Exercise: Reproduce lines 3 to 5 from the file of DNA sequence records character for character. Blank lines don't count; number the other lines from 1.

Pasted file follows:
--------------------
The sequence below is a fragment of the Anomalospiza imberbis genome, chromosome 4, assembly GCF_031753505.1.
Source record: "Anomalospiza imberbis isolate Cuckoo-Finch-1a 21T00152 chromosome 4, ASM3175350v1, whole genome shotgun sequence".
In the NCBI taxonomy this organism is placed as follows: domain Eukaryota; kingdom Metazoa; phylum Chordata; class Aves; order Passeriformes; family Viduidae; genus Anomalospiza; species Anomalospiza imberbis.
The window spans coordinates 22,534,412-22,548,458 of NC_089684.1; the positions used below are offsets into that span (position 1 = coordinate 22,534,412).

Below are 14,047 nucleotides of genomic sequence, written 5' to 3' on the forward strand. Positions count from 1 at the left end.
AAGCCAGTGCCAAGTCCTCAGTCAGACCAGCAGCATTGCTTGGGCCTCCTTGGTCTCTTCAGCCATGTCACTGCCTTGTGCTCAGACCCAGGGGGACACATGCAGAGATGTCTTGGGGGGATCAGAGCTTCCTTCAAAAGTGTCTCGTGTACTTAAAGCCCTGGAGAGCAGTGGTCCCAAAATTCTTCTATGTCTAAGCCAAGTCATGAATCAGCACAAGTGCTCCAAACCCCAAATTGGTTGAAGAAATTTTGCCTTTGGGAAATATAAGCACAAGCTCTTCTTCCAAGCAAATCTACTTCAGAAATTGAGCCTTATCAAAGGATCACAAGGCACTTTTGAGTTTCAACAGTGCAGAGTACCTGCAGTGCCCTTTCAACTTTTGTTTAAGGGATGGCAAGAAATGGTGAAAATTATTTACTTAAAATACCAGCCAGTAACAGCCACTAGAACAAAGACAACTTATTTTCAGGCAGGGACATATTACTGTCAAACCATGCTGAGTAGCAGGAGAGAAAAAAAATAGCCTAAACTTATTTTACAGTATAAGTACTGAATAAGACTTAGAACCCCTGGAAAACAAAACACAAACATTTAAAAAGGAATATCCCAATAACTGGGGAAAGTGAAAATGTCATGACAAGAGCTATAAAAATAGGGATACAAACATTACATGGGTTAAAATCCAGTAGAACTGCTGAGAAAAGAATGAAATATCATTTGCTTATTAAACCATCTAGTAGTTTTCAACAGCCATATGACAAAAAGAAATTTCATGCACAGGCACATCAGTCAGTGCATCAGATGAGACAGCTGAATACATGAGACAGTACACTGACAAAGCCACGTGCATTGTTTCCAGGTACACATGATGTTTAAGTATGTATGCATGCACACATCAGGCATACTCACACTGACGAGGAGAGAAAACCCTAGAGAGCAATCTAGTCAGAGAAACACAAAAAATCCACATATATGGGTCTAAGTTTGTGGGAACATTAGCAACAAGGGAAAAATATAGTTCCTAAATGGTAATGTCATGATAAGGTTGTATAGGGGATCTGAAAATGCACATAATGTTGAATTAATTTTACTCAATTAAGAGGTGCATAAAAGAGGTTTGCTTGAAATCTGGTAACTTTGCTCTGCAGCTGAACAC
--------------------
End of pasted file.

In the NCBI taxonomy this organism is placed as follows: domain Eukaryota; kingdom Metazoa; phylum Chordata; class Aves; order Passeriformes; family Viduidae; genus Anomalospiza; species Anomalospiza imberbis.
The window spans coordinates 22,534,412-22,548,458 of NC_089684.1; the positions used below are offsets into that span (position 1 = coordinate 22,534,412).

Below are 14,047 nucleotides of genomic sequence, written 5' to 3' on the forward strand. Positions count from 1 at the left end.